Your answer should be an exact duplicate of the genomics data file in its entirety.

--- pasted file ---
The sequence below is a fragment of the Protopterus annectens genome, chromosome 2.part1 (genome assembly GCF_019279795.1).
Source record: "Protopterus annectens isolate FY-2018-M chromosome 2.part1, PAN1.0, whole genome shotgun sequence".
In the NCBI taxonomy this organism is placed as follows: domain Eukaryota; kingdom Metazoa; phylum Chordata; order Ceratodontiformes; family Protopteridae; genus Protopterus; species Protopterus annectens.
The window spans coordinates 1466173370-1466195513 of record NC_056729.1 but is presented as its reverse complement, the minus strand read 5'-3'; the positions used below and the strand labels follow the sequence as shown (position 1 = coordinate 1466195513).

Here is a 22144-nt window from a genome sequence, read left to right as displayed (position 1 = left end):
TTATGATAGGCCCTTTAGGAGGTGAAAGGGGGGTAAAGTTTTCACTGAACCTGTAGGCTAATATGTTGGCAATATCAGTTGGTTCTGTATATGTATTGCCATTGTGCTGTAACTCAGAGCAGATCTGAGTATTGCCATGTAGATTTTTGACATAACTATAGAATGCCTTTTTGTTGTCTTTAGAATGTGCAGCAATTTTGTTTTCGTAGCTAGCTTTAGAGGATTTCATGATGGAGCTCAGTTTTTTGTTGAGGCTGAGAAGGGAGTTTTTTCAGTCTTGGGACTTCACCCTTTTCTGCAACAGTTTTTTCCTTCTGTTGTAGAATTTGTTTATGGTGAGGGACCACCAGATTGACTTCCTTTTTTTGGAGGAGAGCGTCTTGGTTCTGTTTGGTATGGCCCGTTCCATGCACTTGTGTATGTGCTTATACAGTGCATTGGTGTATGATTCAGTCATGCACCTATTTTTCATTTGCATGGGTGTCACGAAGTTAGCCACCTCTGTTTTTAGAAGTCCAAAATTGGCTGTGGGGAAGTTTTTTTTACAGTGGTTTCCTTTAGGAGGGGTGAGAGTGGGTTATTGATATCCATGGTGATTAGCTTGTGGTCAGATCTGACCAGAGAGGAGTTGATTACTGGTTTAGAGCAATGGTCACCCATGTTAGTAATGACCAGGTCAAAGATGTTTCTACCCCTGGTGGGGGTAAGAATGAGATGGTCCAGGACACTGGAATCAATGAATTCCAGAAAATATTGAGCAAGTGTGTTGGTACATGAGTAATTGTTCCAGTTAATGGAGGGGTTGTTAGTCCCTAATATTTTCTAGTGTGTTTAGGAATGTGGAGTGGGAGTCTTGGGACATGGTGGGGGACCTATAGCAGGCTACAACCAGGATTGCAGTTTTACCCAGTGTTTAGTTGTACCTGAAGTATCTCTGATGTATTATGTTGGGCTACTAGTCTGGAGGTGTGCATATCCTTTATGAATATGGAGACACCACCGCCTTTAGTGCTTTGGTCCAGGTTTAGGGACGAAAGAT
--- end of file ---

The sequence below is a fragment of the Protopterus annectens genome, chromosome 2.part1 (genome assembly GCF_019279795.1).
Source record: "Protopterus annectens isolate FY-2018-M chromosome 2.part1, PAN1.0, whole genome shotgun sequence".
In the NCBI taxonomy this organism is placed as follows: domain Eukaryota; kingdom Metazoa; phylum Chordata; order Ceratodontiformes; family Protopteridae; genus Protopterus; species Protopterus annectens.
The window spans coordinates 1466173370-1466195513 of record NC_056729.1 but is presented as its reverse complement, the minus strand read 5'-3'; the positions used below and the strand labels follow the sequence as shown (position 1 = coordinate 1466195513).

Here is a 22144-nt window from a genome sequence, read left to right as displayed (position 1 = left end):
TTATGATAGGCCCTTTAGGAGGTGAAAGGGGGGTAAAGTTTTCACTGAACCTGTAGGCTAATATGTTGGCAATATCAGTTGGTTCTGTATATGTATTGCCATTGTGCTGTAACTCAGAGCAGATCTGAGTATTGCCATGTAGATTTTTGACATAACTATAGAATGCCTTTTTGTTGTCTTTAGAATGTGCAGCAATTTTGTTTTCGTAGCTAGCTTTAGAGGATTTCATGATGGAGCTCAGTTTTTTGTTGAGGCTGAGAAGGGAGTTTTTTCAGTCTTGGGACTTCACCCTTTTCTGCAACAGTTTTTTCCTTCTGTTGTAGAATTTGTTTATGGTGAGGGACCACCAGATTGACTTCCTTTTTTTGGAGGAGAGCGTCTTGGTTCTGTTTGGTATGGCCCGTTCCATGCACTTGTGTATGTGCTTATACAGTGCATTGGTGTATGATTCAGTCATGCACCTATTTTTCATTTGCATGGGTGTCACGAAGTTAGCCACCTCTGTTTTTAGAAGTCCAAAATTGGCTGTGGGGAAGTTTTTTTTACAGTGGTTTCCTTTAGGAGGGGTGAGAGTGGGTTATTGATATCCATGGTGATTAGCTTGTGGTCAGATCTGACCAGAGAGGAGTTGATTACTGGTTTAGAGCAATGGTCACCCATGTTAGTAATGACCAGGTCAAAGATGTTTCTACCCCTGGTGGGGGTAAGAATGAGATGGTCCAGGACACTGGAATCAATGAATTCCAGAAAATATTGAGCAAGTGTGTTGGTACATGAGTAATTGTTCCAGTTAATGGAGGGGTTGTTAGTCCCTAATATTTTCTAGTGTGTTTAGGAATGTGGAGTGGGAGTCTTGGGACATGGTGGGGGACCTATAGCAGGCTACAACCAGGATTGCAGTTTTACCCAGTGTTTAGTTGTACCTGAAGTATCTCTGATGTATTATGTTGGGCTACTAGTCTGGAGGTGTGCATATCCTTTATGAATATGGAGACACCACCGCCTTTAGTGCTTTGGTCCAGGTTTAGGGACGAAAGAT